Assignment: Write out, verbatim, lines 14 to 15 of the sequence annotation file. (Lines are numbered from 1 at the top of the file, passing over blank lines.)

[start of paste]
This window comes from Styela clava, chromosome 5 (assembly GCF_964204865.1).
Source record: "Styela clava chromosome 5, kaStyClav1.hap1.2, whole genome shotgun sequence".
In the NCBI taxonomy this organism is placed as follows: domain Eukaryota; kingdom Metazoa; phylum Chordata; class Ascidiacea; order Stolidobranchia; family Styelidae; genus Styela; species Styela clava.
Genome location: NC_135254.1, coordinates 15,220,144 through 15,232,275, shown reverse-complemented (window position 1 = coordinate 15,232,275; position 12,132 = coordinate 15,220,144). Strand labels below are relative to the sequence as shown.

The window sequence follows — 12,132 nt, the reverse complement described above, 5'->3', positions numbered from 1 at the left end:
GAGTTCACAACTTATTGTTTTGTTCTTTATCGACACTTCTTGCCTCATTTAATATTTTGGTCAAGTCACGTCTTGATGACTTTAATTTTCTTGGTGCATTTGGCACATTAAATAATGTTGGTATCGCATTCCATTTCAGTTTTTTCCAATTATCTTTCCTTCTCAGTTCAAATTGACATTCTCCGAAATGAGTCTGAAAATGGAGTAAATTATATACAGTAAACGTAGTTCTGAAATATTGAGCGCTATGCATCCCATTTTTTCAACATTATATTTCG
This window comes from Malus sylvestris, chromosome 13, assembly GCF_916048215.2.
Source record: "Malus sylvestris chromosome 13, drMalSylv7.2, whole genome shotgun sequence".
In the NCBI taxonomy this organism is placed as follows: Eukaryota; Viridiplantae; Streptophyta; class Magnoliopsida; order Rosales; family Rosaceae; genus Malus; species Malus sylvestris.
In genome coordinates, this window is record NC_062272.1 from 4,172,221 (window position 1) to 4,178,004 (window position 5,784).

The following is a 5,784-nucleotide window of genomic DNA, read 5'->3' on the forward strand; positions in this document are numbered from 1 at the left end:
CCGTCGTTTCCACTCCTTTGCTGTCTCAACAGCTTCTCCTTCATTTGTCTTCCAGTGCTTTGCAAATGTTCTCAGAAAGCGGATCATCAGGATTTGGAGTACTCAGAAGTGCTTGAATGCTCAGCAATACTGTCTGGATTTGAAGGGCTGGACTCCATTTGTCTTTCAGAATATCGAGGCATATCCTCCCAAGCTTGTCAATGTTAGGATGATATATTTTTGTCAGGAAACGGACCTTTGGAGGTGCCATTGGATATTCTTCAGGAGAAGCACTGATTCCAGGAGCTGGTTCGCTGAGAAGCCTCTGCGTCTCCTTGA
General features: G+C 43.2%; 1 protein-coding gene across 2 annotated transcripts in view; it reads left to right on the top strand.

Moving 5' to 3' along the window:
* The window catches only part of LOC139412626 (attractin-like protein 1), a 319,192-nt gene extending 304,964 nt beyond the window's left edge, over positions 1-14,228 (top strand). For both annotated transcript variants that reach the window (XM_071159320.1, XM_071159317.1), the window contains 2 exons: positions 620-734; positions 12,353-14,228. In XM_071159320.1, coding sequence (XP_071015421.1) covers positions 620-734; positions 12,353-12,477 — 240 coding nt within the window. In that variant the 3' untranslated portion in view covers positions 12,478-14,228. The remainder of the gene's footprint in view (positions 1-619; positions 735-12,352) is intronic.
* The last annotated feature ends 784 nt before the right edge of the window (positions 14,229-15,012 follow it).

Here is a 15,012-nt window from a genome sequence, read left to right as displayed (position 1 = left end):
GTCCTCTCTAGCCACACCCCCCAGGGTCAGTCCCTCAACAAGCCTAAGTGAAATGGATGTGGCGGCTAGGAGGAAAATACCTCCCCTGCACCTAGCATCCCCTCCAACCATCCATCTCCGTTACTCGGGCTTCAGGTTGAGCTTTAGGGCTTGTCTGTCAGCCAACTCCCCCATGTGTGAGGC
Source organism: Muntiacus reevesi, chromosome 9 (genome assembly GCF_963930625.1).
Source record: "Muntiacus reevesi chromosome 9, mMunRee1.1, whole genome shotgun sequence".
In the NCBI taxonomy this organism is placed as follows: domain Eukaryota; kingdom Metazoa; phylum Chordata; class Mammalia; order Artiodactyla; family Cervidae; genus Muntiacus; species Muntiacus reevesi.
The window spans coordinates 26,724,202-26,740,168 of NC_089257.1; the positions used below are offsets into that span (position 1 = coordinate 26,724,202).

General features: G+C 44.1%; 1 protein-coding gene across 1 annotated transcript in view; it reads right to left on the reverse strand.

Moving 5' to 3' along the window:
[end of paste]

Moving 5' to 3' along the window:
* The window catches only part of LOC139412626 (attractin-like protein 1), a 319,192-nt gene extending 304,964 nt beyond the window's left edge, over positions 1-14,228 (top strand). For both annotated transcript variants that reach the window (XM_071159320.1, XM_071159317.1), the window contains 2 exons: positions 620-734; positions 12,353-14,228. In XM_071159320.1, coding sequence (XP_071015421.1) covers positions 620-734; positions 12,353-12,477 — 240 coding nt within the window. In that variant the 3' untranslated portion in view covers positions 12,478-14,228. The remainder of the gene's footprint in view (positions 1-619; positions 735-12,352) is intronic.